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Related to particulars: Particulars of Claim


The details of a claim, or the separate items of an account.

When these are detailed in an orderly form for the purpose of informing a defendant, the statement is called a bill of particulars.


details of an allegation of fact made in pleadings.

PARTICULARS, practice. The items of which the accounts of one of the parties is composed, and which are frequently furnished to the opposite party in a bill of particulars. (q.v.)

References in classic literature ?
According to the view that I am suggesting, a physical object or piece of matter is the collection of all those correlated particulars which would be regarded by common sense as its effects or appearances in different places.
(2) According to the system of correlated particulars in different places to which they belong, such system being defined as a physical object.
Given a system of particulars which is a physical object, I shall define that one of the system which is in a given place (if any) as the "appearance of that object in that place."
It is the frequency of the latter kind of change, and the comparatively simple nature of the laws governing the simultaneous alterations of appearances in such cases, that have made it possible to treat a physical object as one thing, and to overlook the fact that it is a system of particulars. When a number of people at a theatre watch an actor, the changes in their several perspectives are so similar and so closely correlated that all are popularly regarded as identical with each other and with the changes of the actor himself.
Had they attempted to enumerate the particular powers or means not necessary or proper for carrying the general powers into execution, the task would have been no less chimerical; and would have been liable to this further objection, that every defect in the enumeration would have been equivalent to a positive grant of authority.
Had the Constitution been silent on this head, there can be no doubt that all the particular powers requisite as means of executing the general powers would have resulted to the government, by unavoidable implication.
Among the provisions for giving efficacy to the federal powers might be added those which belong to the executive and judiciary departments: but as these are reserved for particular examination in another place, I pass them over in this.
It is evident then that it is best to have property private, but to make the use of it common; but how the citizens are to be brought to it is the particular [1263b] business of the legislator.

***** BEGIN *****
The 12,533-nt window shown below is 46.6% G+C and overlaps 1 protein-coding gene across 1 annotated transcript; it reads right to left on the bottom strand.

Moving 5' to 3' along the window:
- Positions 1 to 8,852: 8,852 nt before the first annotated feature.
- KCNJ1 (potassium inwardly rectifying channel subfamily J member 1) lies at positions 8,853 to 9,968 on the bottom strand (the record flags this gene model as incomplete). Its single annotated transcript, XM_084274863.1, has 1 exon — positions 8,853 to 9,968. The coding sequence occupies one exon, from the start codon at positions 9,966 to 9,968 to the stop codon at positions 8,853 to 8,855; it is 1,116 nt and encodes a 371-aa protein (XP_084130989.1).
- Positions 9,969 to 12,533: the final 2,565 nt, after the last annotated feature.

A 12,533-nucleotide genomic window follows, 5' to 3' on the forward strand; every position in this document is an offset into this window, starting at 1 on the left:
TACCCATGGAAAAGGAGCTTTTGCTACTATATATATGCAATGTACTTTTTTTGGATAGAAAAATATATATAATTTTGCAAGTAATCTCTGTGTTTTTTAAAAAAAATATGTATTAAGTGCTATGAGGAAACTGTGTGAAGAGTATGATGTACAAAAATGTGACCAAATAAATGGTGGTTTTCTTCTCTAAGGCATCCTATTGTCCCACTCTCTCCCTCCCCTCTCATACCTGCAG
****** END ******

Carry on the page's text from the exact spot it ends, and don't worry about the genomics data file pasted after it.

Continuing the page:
The House of Representatives being to be elected immediately by the people, the Senate by the State legislatures, the President by electors chosen for that purpose by the people, there would be little probability of a common interest to cement these different branches in a predilection for any particular class of electors.
It is not difficult to conceive that this characteristic right of freedom may, in certain turbulent and factious seasons, be violated, in respect to a particular class of citizens, by a victorious and overbearing majority; but that so fundamental a privilege, in a country so situated and enlightened, should be invaded to the prejudice of the great mass of the people, by the deliberate policy of the government, without occasioning a popular revolution, is altogether inconceivable and incredible.
But it is alleged, that it might be employed in such a manner as to promote the election of some favorite class of men in exclusion of others, by confining the places of election to particular districts, and rendering it impracticable to the citizens at large to partake in the choice.
But the chief ground of my satisfaction with thus method, was the assurance I had of thereby exercising my reason in all matters, if not with absolute perfection, at least with the greatest attainable by me: besides, I was conscious that by its use my mind was becoming gradually habituated to clearer and more distinct conceptions of its objects; and I hoped also, from not having restricted this method to any particular matter, to apply it to the difficulties of the other sciences, with not less success than to those of algebra.